Day job: Cybersecurity
From England, now living in Estonia.
If SBF committed fraud, there’s a distinct possibility that SBF will use altruism as a defence and/or justification for his actions in the coming months.
Sadly, I think his having been the second largest donor to the Biden 2020 campaign fund will be a more effective defence. It certainly worked for the people who lost hundreds of billions of Other People's Money in 2008.
If you have a software engineering background but no particular expertise in biology or information security, then I would suggest trying to find some existing open-source software project which is helpful to biosecurity work and then help to make it more robust and user-friendly. I haven't worked in biosecurity myself, but I can tell you from experience in other areas of biology that there are many software packages written by scientists with no training in how to write robust and usable software, and so there is a lot of low-hanging fruit for someone who can configure automatic testing, use a debugger or profiler, or add a GUI or web front end.
Much of the work in biosecurity is related to handling and processing large amounts of data, so knowledge of how to work with distributed systems is in demand.
Nowadays the amounts have to be extremely large before it is worth the effort of setting up a distributed system. You can fit 1 TB of RAM and several hundred TB of disk space in a commodity 4U server at a price equivalent to a couple of weeks of salary + overhead for someone with the skills to set up a high performance cluster, port your software to work on it, or debug the mysterious errors.
I don't have any in-depth knowledge of this field, but my guess is that, out of the set of interventions whose effectiveness is easy to measure, the most effective ones will be those that target internally or regionally displaced refugees in the third world, as opposed to those who make it to first world countries.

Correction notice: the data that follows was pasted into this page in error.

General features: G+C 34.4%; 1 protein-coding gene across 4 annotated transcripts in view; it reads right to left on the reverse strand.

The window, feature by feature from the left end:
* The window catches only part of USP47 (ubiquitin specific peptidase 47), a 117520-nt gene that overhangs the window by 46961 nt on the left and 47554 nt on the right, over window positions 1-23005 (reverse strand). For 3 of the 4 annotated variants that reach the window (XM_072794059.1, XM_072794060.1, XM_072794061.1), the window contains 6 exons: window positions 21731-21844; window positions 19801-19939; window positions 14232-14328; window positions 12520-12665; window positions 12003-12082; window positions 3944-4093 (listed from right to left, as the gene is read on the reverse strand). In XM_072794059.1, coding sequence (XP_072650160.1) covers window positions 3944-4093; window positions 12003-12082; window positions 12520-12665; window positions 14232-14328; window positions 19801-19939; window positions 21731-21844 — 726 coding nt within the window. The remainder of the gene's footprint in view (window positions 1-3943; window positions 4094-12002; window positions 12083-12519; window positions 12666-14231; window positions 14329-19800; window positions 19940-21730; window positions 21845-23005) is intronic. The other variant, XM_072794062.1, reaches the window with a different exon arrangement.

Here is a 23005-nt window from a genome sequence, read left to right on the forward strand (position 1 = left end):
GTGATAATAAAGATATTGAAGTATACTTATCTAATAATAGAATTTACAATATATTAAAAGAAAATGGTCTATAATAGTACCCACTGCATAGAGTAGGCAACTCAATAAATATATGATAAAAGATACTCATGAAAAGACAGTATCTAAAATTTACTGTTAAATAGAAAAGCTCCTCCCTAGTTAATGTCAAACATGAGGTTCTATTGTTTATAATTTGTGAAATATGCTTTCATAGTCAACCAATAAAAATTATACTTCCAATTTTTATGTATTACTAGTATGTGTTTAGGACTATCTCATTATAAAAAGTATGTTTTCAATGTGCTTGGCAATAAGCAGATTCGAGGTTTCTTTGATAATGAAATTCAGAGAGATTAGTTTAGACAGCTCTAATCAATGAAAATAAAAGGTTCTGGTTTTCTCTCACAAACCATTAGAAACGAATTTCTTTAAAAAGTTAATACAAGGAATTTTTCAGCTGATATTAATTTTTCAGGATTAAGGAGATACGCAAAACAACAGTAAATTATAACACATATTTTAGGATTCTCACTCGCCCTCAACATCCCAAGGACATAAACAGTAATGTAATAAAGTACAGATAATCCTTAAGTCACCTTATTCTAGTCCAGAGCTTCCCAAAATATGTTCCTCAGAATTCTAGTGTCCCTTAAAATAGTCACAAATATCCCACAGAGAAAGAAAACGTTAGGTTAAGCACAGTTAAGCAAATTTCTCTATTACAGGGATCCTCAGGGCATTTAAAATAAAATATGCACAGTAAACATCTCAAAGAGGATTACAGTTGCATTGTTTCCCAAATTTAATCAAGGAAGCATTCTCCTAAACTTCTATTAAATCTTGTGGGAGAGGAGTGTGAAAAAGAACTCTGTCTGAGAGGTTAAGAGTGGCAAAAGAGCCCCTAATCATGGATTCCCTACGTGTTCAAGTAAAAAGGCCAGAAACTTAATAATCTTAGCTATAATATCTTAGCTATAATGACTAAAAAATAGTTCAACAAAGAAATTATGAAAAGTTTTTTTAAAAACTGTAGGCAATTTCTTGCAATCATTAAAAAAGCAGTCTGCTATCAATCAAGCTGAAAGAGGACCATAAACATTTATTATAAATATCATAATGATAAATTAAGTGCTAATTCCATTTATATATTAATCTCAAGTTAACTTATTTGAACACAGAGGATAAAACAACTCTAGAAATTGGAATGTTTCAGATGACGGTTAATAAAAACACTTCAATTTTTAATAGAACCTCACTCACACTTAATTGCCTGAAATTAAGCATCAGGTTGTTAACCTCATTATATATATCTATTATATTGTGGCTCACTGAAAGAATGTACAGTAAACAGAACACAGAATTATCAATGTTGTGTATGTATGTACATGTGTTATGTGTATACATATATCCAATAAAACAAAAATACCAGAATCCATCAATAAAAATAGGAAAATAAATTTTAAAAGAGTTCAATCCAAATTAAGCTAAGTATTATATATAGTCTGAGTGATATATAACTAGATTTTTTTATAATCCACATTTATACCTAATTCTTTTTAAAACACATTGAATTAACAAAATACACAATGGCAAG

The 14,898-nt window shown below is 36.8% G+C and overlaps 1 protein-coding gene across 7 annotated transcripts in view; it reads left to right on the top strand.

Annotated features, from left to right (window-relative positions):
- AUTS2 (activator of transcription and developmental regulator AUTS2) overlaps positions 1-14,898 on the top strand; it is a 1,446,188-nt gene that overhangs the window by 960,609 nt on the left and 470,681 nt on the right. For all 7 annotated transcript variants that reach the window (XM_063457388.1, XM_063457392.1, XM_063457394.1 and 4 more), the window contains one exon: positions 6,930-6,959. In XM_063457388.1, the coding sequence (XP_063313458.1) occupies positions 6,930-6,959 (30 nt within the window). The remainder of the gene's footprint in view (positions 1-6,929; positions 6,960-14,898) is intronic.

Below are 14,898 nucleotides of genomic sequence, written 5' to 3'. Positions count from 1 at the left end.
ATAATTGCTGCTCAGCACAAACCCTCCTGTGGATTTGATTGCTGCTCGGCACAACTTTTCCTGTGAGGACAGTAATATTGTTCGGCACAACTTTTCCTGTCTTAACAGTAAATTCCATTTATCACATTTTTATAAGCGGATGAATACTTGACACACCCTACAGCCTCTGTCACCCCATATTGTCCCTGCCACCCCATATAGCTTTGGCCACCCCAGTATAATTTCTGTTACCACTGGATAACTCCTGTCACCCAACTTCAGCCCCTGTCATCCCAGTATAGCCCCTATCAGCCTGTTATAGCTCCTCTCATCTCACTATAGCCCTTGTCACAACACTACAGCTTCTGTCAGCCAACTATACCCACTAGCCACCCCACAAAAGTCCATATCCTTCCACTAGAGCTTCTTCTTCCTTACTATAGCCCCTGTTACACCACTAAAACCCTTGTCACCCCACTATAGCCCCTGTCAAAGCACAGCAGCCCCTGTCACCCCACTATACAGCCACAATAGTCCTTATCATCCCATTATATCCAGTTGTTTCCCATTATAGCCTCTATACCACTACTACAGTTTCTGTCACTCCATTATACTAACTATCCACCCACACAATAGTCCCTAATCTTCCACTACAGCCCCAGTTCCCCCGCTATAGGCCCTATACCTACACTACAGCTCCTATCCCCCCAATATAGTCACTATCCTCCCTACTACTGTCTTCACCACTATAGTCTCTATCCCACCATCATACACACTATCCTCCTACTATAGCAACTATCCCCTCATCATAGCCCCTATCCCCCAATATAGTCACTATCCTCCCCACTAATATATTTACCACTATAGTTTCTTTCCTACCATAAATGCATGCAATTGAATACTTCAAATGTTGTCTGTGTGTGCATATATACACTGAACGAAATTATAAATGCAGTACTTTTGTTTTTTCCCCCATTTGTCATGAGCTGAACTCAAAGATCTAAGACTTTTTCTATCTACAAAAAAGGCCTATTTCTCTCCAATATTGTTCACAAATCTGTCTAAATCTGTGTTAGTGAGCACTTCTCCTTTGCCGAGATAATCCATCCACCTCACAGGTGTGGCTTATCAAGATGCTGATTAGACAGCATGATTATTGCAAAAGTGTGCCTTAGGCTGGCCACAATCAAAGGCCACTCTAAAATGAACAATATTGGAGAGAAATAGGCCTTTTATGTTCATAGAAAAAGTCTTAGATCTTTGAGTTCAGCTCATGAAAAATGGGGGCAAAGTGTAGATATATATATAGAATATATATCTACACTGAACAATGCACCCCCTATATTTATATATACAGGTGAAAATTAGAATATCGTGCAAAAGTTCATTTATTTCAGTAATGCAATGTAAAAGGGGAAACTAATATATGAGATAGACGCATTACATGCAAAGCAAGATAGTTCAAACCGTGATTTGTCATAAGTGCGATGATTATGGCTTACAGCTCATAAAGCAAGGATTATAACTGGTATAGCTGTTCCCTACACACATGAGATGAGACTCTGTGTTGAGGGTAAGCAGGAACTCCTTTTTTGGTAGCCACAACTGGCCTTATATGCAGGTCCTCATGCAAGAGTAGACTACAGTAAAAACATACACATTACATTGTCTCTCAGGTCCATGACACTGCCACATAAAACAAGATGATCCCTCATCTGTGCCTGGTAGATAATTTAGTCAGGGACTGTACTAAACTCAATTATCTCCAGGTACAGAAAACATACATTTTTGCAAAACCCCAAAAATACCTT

One reason for avoiding talking about "1-to-N" moral progress on a public EA forum is that it is inherently political. I agree with you on essentially all the issues you mentioned in the post, but I also realise that most people in the world and even in developed nations will find at least one of your positions grossly offensive - if not necessarily when stated as above, then certainly after they are taken to their logical conclusions.
Discussing how to achieve concrete goals in "1-to-N" moral progress would almost certainly lead "moral reactionaries" to start attacking the EA community, calling us "fascists" / "communists" / "deniers" / "blasphemers" depending on which kind of immorality they support. This would make life very difficult for other EAs.
Maybe the potential benefits are large enough to exceed the costs, but I don't even know how we could go about estimating either of these.
I would love to see hiring done better at EA organizations, and if there was some kind of "help EA orgs do hiring better" role I would jump at the chance.
This would be great. Changing the human parts of the hiring process would be a lot of work, but if you can just get organizations to use some kind of software that automatically sends out "We received your application" and "Your application was rejected" e-mails then that would be a good start.
Good point. So if we can't hope for state alignment then that is an even stronger reason to oppose building state capabilities.
If there is a gene for "needing less sleep, high behavioural drive, etc", which seems like it ought to give an evolutionary advantage, and yet only a very small fraction of the population have the gene, there must be a reason for this.
I can think of the following possibilities:
Do you have any idea which of these is the case?
Improving state capacity without ensuring the state is aligned to human values is just as bad as working on AI capabilities without ensuring that the AI is aligned to human values. The last few years have drastically reduced my confidence in "state alignment" even in so-called "liberal" democracies.
Some additional relevant historical background: in 1938, and especially before Kristallnacht, it was not at all obvious how bad the Nazi persecution of Jews would subsequently become. The Wannsee Conference, where the Nazi leadership decided to implement the "final solution", was still four years in the future. The pogroms of 19th-century Russia were still within living memory, and Western democracies still had colonial empires, Jim Crow laws, lynchings, and similar abominations. Without accurate statistics, it would have been hard to tell whether the newspaper stories coming out of Germany were any worse.
It would be interesting to hear what gave the organisers of the Kindertransport the foresight to know that this problem was urgent.